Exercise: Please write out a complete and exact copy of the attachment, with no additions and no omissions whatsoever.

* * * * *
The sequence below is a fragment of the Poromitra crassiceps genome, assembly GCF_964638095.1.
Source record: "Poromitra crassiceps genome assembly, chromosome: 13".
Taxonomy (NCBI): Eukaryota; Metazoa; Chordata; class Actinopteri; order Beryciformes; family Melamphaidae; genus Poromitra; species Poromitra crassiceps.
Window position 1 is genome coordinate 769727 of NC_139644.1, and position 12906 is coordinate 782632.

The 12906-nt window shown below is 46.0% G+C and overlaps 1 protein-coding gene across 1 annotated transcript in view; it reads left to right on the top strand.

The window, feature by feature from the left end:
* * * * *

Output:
The sequence below is a fragment of the Poromitra crassiceps genome, assembly GCF_964638095.1.
Source record: "Poromitra crassiceps genome assembly, chromosome: 13".
Taxonomy (NCBI): Eukaryota; Metazoa; Chordata; class Actinopteri; order Beryciformes; family Melamphaidae; genus Poromitra; species Poromitra crassiceps.
Window position 1 is genome coordinate 769727 of NC_139644.1, and position 12906 is coordinate 782632.

The 12906-nt window shown below is 46.0% G+C and overlaps 1 protein-coding gene across 1 annotated transcript in view; it reads left to right on the top strand.

The window, feature by feature from the left end: